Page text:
Indigenous Australians created elaborate rock art, as shown here in Arnhem Land.
Researchers in human evolution used to focus on Africa and Eurasia – but not anymore. Discoveries in Asia and Australia have changed the picture, revealing early, complex cultures outside of Africa.
An artist’s impression of the
Wakaleo schouteni marsupial ‘lion’ challenging a thylacine over the carcass of a kangaroo in the early Miocene rainforest of Riversleigh.
'Marsupial lions' aren't really lions - but they did have teeth that formed a pair of secateur-like blades. The newly found species lived in forests of Queensland around 20 million years ago.
Alexander Kellner (Museu Nacional/UFRJ)
Researchers use CT scanners to take first look inside pterosaur eggs.
Scientists can be overly thirsty for dinosaur blood.
Brendan animation crop.
One animator combined his skills with paleontological evidence to breathe movement into a dinosaur fossil to eye-catching effect.
Cell/University of Bristol
Reconstructing the colours of the feathered Sinosauropteryx gives hints about its habitat and lifestyle.
The Taung child (foreground) was the first of a long series of human ancestors discovered in Africa.
Recent research suggests that humankind's origins lay outside of Africa. This is the nature of science: a paradigm that cannot be questioned on a regular basis becomes a dogma.
Kayentapus ambrokholohali footprints belong to an animal of about 26 feet long, dwarfing all the life around it.
Theropod image adapted by Lara Sciscio, with permission, from an illustration by Scott Hartman
Until this discovery, theropod dinosaurs were thought to be considerably smaller, at three to five metres in body length, during the Early Jurassic.
Here’s a modern human skull on the left, and Neanderthal skull on the right.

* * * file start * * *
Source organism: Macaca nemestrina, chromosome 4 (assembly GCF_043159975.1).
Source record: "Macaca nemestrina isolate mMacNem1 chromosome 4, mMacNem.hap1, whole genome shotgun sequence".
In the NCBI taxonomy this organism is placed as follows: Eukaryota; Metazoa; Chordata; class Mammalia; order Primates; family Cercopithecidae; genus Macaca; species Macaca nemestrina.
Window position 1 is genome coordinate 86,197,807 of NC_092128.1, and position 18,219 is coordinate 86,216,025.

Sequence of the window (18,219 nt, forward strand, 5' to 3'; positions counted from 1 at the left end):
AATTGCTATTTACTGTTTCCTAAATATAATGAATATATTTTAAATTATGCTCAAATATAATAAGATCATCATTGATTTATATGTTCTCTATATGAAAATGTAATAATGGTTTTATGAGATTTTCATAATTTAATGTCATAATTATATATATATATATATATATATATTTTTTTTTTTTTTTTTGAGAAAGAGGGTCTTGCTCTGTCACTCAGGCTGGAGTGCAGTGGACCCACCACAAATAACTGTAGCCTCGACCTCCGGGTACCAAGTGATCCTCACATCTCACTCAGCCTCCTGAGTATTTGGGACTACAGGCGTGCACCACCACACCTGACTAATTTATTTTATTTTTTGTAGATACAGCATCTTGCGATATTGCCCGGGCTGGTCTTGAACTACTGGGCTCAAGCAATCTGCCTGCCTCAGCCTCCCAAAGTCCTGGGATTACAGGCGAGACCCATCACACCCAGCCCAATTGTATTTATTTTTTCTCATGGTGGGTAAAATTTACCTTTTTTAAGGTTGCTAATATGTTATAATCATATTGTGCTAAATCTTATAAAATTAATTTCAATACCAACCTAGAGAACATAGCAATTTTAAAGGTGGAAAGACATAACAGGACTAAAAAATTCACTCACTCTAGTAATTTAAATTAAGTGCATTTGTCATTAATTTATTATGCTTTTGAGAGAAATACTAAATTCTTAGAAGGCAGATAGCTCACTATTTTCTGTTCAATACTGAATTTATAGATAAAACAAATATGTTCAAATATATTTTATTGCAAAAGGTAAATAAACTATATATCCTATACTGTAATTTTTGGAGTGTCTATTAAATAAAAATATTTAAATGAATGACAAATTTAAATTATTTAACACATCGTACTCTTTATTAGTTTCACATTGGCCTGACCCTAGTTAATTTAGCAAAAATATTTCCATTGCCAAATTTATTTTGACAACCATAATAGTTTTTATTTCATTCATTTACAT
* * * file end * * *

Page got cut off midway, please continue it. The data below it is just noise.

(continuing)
Maeve, age 8, has a question that has stumped many scientists over the years. And that’s because it’s a surprisingly tricky question to answer. It depends a bit on what you mean by 'person'.
The Valley of the Kings in ancient Egypt proved a useful testing ground for examples of osteoarthritis.
Bones and texts showed how decades of strenuous hikes led to higher levels of osteoarthritis in workers' knees and ankles in an ancient Egyptian village.
Research of ancient DNA has tended to ignore previous studies about the bones themselves.
A rush of ancient DNA projects in Africa has presented the curators of archaeological skeletons with ethical issues because research requires the destruction of human bone.
Reconstruction of an adult basal cynodont with its young.
Image by James Stemler
Two fossils found in South Africa provide direct evidence of parental care in extinct pre-mammalian ancestors.
Moschops are fighting using their ornamented head as a weapon.
(Artwork by Alex Bernardini, SimplexPaleo)
The Moschops fossil was discovered in South Africa in 1911 and a new study of a complete skull shows how its dense braincase protected the brain and sense organs during head-to-head combat.
Lida Ajer cave - a small but well decorated front entrance.
The evidence of a much earlier presence of humans in Indonesia was found more than 100 years ago. But only now has the age of the fossil teeth been accurately dated.
How the mighty dinosaurs would have walked millions of years ago.
Flickr/Ørjan Hoyd Vøllestad
The footprints of dinosaurs can tell a lot about how they moved about many millions of years ago.
Dr Tim Holland (seated right) assisting volunteers in the excavation of the ribs of
Austrosaurus mckillopi in 2015.
The location of a dinosaur find on a remote Queensland sheep station was lost for almost 80 years. But the site was rediscovered, and details are now emerging about the make up of the new dinosaur.
Teeth don’t lie.
Homo naledi seems to have enjoyed small, hard foods like nuts.
Ken in the field with his team from the ANU in 1990 at Gogo (left to right) Dr Peter Pridmore, Prof Ken Campbell, Mrs Val Elder and Dr Richard Barwick.
One of Australia's most distinguished palaeontologists will be farewelled at a funeral in Canberra today.
Here’s the fossil… what can you tell about how this animal lived?
Matteo De Stefano/MUSE-Science Museum
With no identifiable body parts, it's hard to know how these fossilized creatures lived. A new approach models how the ocean's water would interact with their unique shapes – hinting at their lifestyle.
Computed tomography scans of a frog skeleton. These fossil frogs are useful to track climatic change.
Fossils of the lowly frog indicate that the evolution of South Africa's west coast winter rainfall pattern is more complex, and possibly occurred much later, than previously thought